Housing First

The Haven recently got much needed funding from the government to start expanding their Housing-First program, which emphasizes preventing homelessness and rapidly re-housing those who do become homeless. There are specific criteria for eligibility, and candidates must schedule an assessment with the Haven staff prior to consideration for the housing assistance services. Similar programs have been successful in other states like New York and Colorado.  

The Haven sees all walks of life. They don’t turn anyone down. The guests there can use the Haven’s address as their home address so they can receive mail, and the Haven phone number too, so they can receive phone calls and messages. There are a variety of factors that cause the Haven’s guests to end up homeless. The two largest trends in the past 20 - 25 years are a “growing shortage of affordable rental housing and a simultaneous increase in poverty due to multiple factors,” according to Eleis Lester, the Development Coordinator for the Haven.

It’s quite a vicious cycle. One tipped domino in everyday seemingly simple responsibilities can cause a downward spiral that sometimes cannot be reversed, despite that person’s best efforts and good intentions. If you can’t make a living wage you have to choose between having a roof over your head or eating, not to mention the high cost of health care and pre-existing medical conditions and bills for some of the guests.  Many have mental illness, including drug and alcohol addiction, or criminal records making securing and keeping a job extremely difficult.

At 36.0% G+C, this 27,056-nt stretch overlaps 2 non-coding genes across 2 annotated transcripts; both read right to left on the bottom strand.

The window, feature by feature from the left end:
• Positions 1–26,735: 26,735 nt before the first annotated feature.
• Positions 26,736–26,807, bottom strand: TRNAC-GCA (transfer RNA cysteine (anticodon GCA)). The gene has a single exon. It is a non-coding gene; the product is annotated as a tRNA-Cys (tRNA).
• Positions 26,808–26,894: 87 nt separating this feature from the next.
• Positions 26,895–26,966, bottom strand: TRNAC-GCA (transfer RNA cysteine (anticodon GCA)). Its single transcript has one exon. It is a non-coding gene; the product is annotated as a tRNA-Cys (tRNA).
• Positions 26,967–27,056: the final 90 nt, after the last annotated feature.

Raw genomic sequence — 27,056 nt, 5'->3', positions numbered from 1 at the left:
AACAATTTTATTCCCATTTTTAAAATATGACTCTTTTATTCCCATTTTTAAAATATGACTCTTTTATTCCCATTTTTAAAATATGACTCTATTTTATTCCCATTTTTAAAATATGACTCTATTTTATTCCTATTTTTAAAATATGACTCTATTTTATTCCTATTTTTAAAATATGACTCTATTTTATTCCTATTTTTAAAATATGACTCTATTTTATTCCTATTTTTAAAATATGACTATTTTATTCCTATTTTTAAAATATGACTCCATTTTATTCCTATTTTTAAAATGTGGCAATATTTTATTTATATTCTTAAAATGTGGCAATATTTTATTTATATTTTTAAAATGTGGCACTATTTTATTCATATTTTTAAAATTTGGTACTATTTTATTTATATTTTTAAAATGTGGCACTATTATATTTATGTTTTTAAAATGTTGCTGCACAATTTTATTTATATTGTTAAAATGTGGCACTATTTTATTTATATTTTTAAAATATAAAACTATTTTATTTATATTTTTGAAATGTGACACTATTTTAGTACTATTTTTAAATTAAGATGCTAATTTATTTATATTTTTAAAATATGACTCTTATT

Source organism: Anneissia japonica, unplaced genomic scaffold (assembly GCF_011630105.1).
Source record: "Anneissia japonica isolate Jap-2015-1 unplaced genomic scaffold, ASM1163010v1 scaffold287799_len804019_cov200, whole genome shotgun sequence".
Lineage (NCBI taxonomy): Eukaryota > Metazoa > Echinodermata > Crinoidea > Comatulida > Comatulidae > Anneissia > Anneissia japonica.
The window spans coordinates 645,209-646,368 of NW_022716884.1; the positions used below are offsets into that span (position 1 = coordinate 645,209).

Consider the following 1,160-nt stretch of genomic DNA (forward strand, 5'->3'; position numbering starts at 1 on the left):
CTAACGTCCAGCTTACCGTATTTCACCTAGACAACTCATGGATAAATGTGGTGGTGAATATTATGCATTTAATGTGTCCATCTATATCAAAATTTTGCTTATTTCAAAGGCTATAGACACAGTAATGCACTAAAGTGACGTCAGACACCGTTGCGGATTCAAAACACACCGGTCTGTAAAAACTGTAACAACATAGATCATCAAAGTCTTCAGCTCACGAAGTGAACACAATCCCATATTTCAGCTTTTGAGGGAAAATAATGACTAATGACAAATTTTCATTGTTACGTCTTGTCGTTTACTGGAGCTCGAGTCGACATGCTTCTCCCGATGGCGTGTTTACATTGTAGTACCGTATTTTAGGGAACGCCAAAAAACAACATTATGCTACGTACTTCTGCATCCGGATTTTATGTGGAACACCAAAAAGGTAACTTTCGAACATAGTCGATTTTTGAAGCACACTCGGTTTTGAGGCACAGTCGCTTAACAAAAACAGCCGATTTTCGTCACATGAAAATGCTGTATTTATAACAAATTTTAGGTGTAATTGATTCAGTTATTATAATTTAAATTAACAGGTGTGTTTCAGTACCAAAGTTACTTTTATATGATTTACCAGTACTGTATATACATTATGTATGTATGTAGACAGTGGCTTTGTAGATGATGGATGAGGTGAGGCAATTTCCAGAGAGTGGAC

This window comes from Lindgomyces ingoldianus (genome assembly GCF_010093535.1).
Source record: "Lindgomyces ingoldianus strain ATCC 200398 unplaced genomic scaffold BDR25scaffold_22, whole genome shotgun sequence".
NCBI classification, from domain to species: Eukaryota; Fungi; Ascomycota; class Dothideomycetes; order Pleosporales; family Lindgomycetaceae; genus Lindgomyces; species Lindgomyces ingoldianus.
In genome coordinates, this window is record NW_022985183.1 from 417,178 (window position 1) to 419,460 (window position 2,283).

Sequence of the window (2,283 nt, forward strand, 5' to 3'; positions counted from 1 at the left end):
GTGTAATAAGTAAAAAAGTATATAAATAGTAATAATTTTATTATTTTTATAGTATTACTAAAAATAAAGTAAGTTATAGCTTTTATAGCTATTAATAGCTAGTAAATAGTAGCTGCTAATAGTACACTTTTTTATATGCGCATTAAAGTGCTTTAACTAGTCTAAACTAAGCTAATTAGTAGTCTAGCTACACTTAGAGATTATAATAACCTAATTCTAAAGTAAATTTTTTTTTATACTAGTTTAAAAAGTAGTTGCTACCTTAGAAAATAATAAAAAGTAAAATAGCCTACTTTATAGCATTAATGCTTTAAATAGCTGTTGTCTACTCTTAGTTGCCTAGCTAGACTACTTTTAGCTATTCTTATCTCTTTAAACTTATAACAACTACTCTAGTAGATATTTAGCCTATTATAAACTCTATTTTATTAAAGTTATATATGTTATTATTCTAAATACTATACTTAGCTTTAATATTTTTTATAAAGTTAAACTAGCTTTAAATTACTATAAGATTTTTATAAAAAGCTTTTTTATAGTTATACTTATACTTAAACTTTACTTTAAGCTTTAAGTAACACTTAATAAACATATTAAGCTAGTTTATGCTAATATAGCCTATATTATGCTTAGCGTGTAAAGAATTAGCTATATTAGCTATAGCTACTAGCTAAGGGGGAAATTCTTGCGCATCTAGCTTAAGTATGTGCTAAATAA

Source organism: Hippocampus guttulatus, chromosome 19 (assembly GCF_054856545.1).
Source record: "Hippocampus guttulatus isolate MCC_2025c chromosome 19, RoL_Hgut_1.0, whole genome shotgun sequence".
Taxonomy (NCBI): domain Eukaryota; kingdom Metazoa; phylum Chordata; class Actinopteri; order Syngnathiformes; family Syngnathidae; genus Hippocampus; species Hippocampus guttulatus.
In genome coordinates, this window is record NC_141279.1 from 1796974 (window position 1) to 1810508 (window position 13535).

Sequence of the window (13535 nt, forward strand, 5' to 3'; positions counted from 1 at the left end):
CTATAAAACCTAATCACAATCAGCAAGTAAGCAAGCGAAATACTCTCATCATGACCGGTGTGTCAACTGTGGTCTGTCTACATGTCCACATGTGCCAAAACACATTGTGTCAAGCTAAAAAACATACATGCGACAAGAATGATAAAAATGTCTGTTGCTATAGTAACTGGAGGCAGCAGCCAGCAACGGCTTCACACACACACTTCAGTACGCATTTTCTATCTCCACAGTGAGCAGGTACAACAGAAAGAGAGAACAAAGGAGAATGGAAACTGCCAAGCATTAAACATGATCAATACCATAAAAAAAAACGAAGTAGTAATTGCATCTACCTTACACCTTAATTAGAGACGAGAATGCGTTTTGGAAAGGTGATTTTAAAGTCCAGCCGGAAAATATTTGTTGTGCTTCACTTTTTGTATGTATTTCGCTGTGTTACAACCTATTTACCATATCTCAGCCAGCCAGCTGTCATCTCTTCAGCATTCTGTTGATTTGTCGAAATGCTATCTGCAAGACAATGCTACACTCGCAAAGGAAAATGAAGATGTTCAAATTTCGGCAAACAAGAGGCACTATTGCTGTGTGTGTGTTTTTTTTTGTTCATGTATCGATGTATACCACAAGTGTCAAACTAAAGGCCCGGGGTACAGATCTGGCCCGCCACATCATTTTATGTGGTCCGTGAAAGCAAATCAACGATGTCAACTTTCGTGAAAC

As we’re winding down for the day I help out Larry, the building maintenance guru, with some of the clean-up. A guest expresses his gratitude for my volunteering and time as I wipe down the table he is vacating.

"I'm sure you don't hear that a lot from us, but I'm really glad you're here doing what you do. We need it." What a surprising reward for my work!

As I’m wiping down the ladies’ room bathroom sink three of the girls from Mountaintop Montessori clamber into the one toilet bathroom.

“Hey girls, there’s just one toilet in here, but if you want to wait, I’ll be done wiping the sink and counter in a minute,” I politely explain.

“Hey! That’s okay, we’ll wait, but I thought there would be stalls,” one says.

“Do you work here?” another chimes in.

“Nope. I just volunteer here. I come in for a couple hours a few times a week when I can to help out. They really provide a lot of needed services to these folks, but they can’t really afford to pay everyone that helps. I find that helping here, makes me really happy. It’s nice to just do good for people, like you girls were doing today with the meal you made and your wonderful tea.”

The girls beam up at me. I can see in their faces that they appreciate the compliment and have taken what I’ve said to heart. I think they appreciate that because they see me helping too.

Exemplary Behavior

I had no idea the school group would be there today. It’s one of those times where things just line up perfectly for me. These kids just absorb information! They’re very insightful and eager to learn. However, no matter the age, it’s important for us to lead by good example where we can. That in itself is a magnificently brave Small Act.

Example is not the main thing in influencing others. It is the only thing.
— Albert Schweitzer